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A state employee who is an attorney and also services as a city conservation commissioner is subject to several provisions of 268A. Section 4 allows the state employee to hold a municipal position provided that he does not vote or act on any matter within the purview of his state agency or over which he has official responsibility. As a municipal employee under section 17 he may not represent private clients: (1) before other municipal agencies or (2) on appeals of municipal decisions to state agencies. Section 19 prohibits him from participating as a commissioner in any matter which could directly or indirectly affect the financial interest of his law firm. Once he leaves his state job, he would be subject os sections 5 and 23 as a former state employee. His law firm would not be subject to section 18(d/c) and section 5(d/c) since he would be an associate attorney in the firm.
You are an attorney with a state agency. You also currently serve as a conservation commissioner for a city. This position does not have special municipal employee status. You are considering leaving state service and becoming an associate in a private law firm that represents clients before municipal agencies of the city you serve and that represents clients before state agencies on matters involving the city.
1. May you, consistent with the conflict of interest law, appear before the city's conservation commission or other municipal agencies on behalf of private clients?
2. May you, consistent with the conflict of interest law, appear before state agencies such as the Appellate Tax Board, the Alcoholic Beverages Control Commission, or the Massachusetts Housing Appeal Commission on behalf of private clients who are appealing decisions of the city's municipal agencies?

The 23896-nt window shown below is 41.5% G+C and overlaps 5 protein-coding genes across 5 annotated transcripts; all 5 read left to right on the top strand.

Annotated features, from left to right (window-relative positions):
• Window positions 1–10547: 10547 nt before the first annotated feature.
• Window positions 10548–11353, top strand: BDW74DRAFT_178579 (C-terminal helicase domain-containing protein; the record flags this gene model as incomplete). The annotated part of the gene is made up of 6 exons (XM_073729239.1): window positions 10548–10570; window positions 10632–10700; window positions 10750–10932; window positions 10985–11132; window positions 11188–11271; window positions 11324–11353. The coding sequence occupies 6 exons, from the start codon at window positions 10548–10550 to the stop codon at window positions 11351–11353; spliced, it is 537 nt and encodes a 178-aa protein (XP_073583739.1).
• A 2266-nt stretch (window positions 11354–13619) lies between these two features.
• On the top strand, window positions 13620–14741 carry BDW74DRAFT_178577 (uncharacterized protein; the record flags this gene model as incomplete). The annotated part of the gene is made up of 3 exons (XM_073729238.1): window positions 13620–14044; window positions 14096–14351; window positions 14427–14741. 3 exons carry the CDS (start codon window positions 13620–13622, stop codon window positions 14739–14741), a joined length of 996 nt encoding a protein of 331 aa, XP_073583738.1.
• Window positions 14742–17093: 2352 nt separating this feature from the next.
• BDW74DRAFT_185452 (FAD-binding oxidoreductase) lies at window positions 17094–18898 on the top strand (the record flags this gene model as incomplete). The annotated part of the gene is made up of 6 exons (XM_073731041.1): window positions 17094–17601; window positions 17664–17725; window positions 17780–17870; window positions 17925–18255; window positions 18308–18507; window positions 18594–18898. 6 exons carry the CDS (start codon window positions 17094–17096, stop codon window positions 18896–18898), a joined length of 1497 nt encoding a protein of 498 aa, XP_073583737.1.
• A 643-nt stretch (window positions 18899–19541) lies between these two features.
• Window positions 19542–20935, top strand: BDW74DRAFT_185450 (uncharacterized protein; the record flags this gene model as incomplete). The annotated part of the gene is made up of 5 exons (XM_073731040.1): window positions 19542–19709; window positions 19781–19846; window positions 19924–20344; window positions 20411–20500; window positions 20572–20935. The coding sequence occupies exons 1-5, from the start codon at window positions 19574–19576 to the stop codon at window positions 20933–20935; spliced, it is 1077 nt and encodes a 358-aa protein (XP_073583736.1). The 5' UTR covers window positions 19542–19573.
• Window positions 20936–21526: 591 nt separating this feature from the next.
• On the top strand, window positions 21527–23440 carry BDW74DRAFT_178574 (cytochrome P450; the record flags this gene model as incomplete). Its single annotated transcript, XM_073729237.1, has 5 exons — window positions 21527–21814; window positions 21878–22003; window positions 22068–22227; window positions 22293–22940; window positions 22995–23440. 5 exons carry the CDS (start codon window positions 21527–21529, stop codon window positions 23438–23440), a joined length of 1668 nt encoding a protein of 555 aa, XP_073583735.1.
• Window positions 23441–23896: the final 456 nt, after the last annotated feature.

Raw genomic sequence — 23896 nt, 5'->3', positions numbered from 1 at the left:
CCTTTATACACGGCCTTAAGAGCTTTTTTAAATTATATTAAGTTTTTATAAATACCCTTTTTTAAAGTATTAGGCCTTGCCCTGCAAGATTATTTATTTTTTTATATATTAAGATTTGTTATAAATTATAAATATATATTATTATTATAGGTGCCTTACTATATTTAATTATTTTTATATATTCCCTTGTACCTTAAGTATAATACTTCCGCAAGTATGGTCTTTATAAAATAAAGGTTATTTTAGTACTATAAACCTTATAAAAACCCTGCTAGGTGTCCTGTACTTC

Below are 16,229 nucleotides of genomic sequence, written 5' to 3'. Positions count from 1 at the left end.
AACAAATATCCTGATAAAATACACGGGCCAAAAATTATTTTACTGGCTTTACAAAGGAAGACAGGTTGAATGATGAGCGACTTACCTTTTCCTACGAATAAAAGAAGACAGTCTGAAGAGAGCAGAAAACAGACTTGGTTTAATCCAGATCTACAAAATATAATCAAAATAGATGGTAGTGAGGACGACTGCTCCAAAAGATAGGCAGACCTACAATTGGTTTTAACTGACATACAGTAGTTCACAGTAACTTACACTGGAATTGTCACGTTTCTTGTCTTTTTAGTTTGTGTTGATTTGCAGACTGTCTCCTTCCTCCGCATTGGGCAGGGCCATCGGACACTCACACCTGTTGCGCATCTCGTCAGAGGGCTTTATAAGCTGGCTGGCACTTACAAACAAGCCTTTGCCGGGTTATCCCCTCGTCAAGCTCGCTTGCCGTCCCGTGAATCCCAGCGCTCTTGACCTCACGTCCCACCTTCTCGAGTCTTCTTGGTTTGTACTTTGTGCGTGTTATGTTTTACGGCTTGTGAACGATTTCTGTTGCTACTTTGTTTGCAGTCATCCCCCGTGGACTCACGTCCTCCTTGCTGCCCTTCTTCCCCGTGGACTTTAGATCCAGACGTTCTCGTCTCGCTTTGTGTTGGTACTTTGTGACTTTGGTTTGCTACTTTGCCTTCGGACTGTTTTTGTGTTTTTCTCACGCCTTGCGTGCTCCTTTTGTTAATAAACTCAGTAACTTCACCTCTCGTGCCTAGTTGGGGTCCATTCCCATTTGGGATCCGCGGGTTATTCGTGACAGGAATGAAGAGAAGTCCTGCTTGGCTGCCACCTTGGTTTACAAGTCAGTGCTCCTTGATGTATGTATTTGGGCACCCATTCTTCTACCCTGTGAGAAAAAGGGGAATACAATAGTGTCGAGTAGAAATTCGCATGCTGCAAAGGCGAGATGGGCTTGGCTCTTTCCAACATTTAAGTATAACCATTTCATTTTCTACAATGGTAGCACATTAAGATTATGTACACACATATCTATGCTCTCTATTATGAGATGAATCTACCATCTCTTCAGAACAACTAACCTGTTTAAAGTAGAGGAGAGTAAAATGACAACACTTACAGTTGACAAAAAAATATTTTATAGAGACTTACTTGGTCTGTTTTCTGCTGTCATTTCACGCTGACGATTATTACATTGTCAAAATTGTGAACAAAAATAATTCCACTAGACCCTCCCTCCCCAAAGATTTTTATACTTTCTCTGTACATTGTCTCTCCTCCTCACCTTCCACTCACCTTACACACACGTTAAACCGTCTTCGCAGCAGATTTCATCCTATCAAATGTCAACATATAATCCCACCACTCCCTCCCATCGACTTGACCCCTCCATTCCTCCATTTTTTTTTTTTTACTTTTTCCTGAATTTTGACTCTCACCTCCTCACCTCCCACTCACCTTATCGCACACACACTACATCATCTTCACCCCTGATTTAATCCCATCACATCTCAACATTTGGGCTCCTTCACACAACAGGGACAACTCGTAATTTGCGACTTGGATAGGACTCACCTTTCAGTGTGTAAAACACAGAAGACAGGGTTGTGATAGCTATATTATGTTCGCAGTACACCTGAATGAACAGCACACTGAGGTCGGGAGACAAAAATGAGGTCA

3. Would the conflict of interest law constrain the partners or other employees of the firm that would employ you in their representation of clients before the municipal agencies or before state agencies on behalf of private clients on matters involving the city?
1. No, as the representation would inevitably involve matters of direct and substantial interest to the city.
2. No, as the representation would inevitably involve matters of direct and substantial interest to the city.
3. No, as the restrictions found in G.L. c. 268A, s.s.5 and 18 extend only to the partnership relationship.
In your capacity as a member of the city's conservation commission, you are a municipal employee for the purposes of the conflict law, See, G.L. c. 268A, s.1(g). Sections 17,19 and 23 would apply, therefore, to your situation.
This section prohibits you, in relevant part, from directly or indirectly receiving or requesting compensation from anyone other than the city in relation to any particular matter in which the city is a party or has a direct and substantial interest. For example, you may not represent clients before the city's conservation commission since those matters would be particular matters in which the city is a party or has a direct and substantial